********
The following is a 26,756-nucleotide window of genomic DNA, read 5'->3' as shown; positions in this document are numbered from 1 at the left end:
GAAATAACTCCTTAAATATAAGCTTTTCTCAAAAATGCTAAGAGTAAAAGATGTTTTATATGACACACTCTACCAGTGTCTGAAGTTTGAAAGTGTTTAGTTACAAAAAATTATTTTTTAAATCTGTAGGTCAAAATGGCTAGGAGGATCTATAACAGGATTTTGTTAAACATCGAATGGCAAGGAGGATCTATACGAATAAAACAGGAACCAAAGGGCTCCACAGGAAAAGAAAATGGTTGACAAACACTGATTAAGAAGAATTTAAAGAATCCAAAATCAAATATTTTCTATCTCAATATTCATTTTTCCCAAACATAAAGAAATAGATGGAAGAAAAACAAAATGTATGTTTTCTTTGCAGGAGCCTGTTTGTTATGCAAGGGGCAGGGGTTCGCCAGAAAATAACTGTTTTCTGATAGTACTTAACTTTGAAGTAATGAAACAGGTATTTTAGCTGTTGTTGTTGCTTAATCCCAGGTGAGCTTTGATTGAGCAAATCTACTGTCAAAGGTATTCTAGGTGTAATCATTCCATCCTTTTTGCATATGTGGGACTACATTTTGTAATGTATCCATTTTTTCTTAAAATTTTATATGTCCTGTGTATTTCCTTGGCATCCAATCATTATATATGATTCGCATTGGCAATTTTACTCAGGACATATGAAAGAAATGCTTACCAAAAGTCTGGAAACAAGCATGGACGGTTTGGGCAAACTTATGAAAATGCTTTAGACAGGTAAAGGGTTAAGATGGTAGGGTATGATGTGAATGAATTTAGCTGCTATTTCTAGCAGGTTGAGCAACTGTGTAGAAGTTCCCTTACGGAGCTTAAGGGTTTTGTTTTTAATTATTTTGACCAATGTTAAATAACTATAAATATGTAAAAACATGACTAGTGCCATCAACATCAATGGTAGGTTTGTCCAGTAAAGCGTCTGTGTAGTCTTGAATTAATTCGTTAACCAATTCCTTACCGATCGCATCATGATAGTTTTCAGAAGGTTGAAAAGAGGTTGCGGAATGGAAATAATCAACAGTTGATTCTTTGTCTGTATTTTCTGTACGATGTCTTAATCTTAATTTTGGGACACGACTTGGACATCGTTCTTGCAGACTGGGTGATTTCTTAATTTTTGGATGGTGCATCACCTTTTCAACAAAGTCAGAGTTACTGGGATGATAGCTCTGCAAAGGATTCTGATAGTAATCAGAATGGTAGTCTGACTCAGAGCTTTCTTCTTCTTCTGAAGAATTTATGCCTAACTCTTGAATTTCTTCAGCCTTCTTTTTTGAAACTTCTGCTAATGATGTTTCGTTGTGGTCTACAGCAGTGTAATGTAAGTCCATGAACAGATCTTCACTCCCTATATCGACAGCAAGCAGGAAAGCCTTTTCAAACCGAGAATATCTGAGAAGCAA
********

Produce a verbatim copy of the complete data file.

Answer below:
The following is a 26,756-nucleotide window of genomic DNA, read 5'->3' as shown; positions in this document are numbered from 1 at the left end:
GAAATAACTCCTTAAATATAAGCTTTTCTCAAAAATGCTAAGAGTAAAAGATGTTTTATATGACACACTCTACCAGTGTCTGAAGTTTGAAAGTGTTTAGTTACAAAAAATTATTTTTTAAATCTGTAGGTCAAAATGGCTAGGAGGATCTATAACAGGATTTTGTTAAACATCGAATGGCAAGGAGGATCTATACGAATAAAACAGGAACCAAAGGGCTCCACAGGAAAAGAAAATGGTTGACAAACACTGATTAAGAAGAATTTAAAGAATCCAAAATCAAATATTTTCTATCTCAATATTCATTTTTCCCAAACATAAAGAAATAGATGGAAGAAAAACAAAATGTATGTTTTCTTTGCAGGAGCCTGTTTGTTATGCAAGGGGCAGGGGTTCGCCAGAAAATAACTGTTTTCTGATAGTACTTAACTTTGAAGTAATGAAACAGGTATTTTAGCTGTTGTTGTTGCTTAATCCCAGGTGAGCTTTGATTGAGCAAATCTACTGTCAAAGGTATTCTAGGTGTAATCATTCCATCCTTTTTGCATATGTGGGACTACATTTTGTAATGTATCCATTTTTTCTTAAAATTTTATATGTCCTGTGTATTTCCTTGGCATCCAATCATTATATATGATTCGCATTGGCAATTTTACTCAGGACATATGAAAGAAATGCTTACCAAAAGTCTGGAAACAAGCATGGACGGTTTGGGCAAACTTATGAAAATGCTTTAGACAGGTAAAGGGTTAAGATGGTAGGGTATGATGTGAATGAATTTAGCTGCTATTTCTAGCAGGTTGAGCAACTGTGTAGAAGTTCCCTTACGGAGCTTAAGGGTTTTGTTTTTAATTATTTTGACCAATGTTAAATAACTATAAATATGTAAAAACATGACTAGTGCCATCAACATCAATGGTAGGTTTGTCCAGTAAAGCGTCTGTGTAGTCTTGAATTAATTCGTTAACCAATTCCTTACCGATCGCATCATGATAGTTTTCAGAAGGTTGAAAAGAGGTTGCGGAATGGAAATAATCAACAGTTGATTCTTTGTCTGTATTTTCTGTACGATGTCTTAATCTTAATTTTGGGACACGACTTGGACATCGTTCTTGCAGACTGGGTGATTTCTTAATTTTTGGATGGTGCATCACCTTTTCAACAAAGTCAGAGTTACTGGGATGATAGCTCTGCAAAGGATTCTGATAGTAATCAGAATGGTAGTCTGACTCAGAGCTTTCTTCTTCTTCTGAAGAATTTATGCCTAACTCTTGAATTTCTTCAGCCTTCTTTTTTGAAACTTCTGCTAATGATGTTTCGTTGTGGTCTACAGCAGTGTAATGTAAGTCCATGAACAGATCTTCACTCCCTATATCGACAGCAAGCAGGAAAGCCTTTTCAAACCGAGAATATCTGAGAAGCAA